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Tuesday, March 11, 2014

#HealthIT 2014?

The CIO Perspective

Below, a THCB comment:
Jeff Goldsmith: ICD-10 is going to be the next implementation fiasco. It’s actually going to be worse than, because the way I read it, physician and hospital incomes basically stop dead if they haven’t converted.

And perhaps 15% of providers actually have this covered. It won’t be eager uninsured folk can’t get a website to work- it will the healthcare equivalent of an ischemic stroke...

I’d be diving for cover now, if I were CMS and the White House. This is a seriously stupid idea.
I guess we'll know before long. W6142XA, Struck by turkey, initial encounter.


Great post by Andy Oram on THCB:
HIMSS Unplugged

HIMSS has opened and closed in Florida and I’m in Boston with snow up to my rectus abdominis. After several years of watching keynote pageants and scarfing up the amenities at HIMSS conferences, I decided to stay home this year...

In general, I’ve found that my attendance at HIMSS leads moaning and carping about the state of health IT. So this year I figured I could sit in my office while moaning and carping about the state of health IT.

In particular, my theme this year is how health IT is outrunning the institutions that need it, and what will happen to those left behind...

Here are the trends in HIT
  • Meaningful Use requires the purchase of electronic health records, which run into the hundreds of thousands of dollars just for licensing fees. Training, maintenance, storage, security, and other costs add even more. The incentive payments from the federal government come nowhere near covering the costs. EHR providers who offer their record systems on the Web (Software as a Service) tend to be cheaper than the older wave of EHRs. Open source solutions also cost much less than proprietary ones, but have made little headway in the US.
  • Hot on the heals of Meaningful Use is ICD-10 compliance, a major upgrade to the diagnostic codes assigned to patient conditions. Training costs (and the inevitable loss of productivity caused by transitions) could be staggering. Some 80% of providers may miss the government’s deadline. The American Medical Association, citing estimated prices for a small practice of $56,639 to $226,105 (p. 2), recently urged the government to back off on requiring ICD-10. Their point of view seems to be that ICD-10 might have benefits, but far less than other things the providers need money for. Having already put off its deadline, the Department refuses to bend further.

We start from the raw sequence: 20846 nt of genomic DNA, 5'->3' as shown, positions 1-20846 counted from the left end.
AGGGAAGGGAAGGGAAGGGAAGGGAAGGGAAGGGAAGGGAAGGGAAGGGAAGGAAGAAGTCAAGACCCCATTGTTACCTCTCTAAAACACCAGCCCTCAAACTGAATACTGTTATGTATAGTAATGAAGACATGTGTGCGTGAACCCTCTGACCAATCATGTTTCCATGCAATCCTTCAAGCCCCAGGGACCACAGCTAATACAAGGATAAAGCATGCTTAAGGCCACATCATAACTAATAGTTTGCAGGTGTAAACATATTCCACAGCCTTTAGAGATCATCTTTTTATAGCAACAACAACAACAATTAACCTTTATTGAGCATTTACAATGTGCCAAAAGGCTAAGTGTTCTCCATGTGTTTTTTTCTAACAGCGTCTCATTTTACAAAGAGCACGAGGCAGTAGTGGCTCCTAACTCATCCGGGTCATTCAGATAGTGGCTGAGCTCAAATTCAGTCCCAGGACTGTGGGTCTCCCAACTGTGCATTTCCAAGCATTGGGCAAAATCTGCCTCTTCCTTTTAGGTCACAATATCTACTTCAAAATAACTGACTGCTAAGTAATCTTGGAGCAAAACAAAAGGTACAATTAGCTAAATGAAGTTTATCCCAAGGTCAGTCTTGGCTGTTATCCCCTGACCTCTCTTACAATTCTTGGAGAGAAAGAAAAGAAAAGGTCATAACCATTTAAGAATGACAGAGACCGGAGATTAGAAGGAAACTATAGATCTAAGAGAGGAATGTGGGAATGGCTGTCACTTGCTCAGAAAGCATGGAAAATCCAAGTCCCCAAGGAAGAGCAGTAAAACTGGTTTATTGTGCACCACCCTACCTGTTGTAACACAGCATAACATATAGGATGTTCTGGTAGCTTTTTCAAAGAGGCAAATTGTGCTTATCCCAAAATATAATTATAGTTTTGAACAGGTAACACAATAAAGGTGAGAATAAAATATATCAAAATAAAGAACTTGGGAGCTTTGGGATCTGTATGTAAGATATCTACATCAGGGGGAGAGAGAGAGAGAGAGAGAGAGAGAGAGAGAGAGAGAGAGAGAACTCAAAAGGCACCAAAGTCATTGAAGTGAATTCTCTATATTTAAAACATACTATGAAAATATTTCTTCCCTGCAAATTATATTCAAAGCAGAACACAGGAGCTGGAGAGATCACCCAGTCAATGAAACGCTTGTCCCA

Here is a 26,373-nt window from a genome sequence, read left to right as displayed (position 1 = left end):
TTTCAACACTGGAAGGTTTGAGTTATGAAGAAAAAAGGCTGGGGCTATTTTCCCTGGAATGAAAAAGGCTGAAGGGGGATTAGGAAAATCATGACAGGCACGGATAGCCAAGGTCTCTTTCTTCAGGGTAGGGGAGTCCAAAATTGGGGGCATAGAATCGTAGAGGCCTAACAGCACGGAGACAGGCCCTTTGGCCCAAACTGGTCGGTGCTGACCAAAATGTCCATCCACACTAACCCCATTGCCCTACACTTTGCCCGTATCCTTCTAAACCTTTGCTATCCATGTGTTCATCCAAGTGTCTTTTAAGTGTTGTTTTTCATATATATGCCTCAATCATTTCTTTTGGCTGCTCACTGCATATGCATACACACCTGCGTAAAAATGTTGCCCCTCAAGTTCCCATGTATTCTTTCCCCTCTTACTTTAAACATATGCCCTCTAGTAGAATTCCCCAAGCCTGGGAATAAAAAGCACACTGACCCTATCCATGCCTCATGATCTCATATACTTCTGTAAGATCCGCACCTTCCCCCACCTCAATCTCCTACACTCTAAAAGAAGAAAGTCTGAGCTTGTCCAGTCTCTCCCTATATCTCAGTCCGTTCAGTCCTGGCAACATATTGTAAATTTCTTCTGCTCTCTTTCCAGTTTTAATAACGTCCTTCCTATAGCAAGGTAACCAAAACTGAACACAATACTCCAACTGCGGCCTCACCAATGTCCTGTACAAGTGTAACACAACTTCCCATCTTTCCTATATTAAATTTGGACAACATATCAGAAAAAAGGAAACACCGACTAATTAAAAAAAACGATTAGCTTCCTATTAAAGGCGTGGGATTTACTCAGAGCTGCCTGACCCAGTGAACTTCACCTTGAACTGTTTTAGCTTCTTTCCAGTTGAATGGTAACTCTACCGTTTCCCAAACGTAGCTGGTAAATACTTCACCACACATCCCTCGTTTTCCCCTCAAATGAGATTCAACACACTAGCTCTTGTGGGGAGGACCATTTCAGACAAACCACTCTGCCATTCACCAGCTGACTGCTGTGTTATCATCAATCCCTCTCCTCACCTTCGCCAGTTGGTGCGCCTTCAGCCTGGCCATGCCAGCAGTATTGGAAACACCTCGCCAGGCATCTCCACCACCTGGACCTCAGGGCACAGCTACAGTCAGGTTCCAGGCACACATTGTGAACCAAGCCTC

• All providers need sophisticated analytics. This is because both the Centers for Medicare & Medicaid Services and private insurers are moving to bundled payments and “pay for value.” In various configurations, these schemes pay doctors the amount that a payer thinks treatment should cost (in their estimation), not the cost of the actual procedures the doctors performed. Smart institutions that provide well-integrated care and track their patients to ensure adherence to treatment plans can suppress their costs and actually earn more money. But if a provider carries on the way most do–losing track of patients who fail to come for appointments, performing unnecessary tests because they can’t get the results of earlier tests, etc.–its bottom line will suffer. The change is certainly good for health care consumers, but smart treatment also costs money: to collect accurate data, to share it among providers, and to carry out the data crunching that turns up risks among patient populations.
  •  Patients and staff are coming to expect other amenities, such as web portals, that require investment in both technology and workflow changes. All these IT factors are compounded by other rising costs in the health care industry. Even the most powerful institutions are having trouble passing those on to payers and consumers, as they have done year after year. Aside from the “pay for value” programs, Medicare costs are being kept down for budgetary reasons, but the government’s intent is good: they expect providers to learn how to be more efficient...
With respect to his 3rd bullet point, he continues,
The problem is that doing analytics costs a lot of money, given all the steps involved: